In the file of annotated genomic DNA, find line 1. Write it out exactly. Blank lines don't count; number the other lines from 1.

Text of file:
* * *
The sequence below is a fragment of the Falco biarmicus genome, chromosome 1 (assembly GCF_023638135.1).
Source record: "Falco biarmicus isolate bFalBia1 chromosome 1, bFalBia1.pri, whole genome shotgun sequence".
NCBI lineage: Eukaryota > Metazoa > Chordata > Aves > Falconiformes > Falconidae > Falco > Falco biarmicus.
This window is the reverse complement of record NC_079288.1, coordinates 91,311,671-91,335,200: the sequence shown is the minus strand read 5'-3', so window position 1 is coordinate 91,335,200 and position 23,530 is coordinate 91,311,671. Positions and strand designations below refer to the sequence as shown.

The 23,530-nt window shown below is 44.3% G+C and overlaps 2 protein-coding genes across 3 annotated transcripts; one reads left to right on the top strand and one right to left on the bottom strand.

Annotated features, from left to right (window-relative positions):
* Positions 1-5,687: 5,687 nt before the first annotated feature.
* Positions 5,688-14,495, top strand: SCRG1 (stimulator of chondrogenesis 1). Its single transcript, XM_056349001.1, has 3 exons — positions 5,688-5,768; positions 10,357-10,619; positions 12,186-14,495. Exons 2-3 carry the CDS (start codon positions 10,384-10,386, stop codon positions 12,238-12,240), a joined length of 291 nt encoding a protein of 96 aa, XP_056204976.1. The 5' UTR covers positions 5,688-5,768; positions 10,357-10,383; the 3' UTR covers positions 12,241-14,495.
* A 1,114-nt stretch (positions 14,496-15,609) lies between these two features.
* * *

The sequence below is a fragment of the Falco biarmicus genome, chromosome 1 (assembly GCF_023638135.1).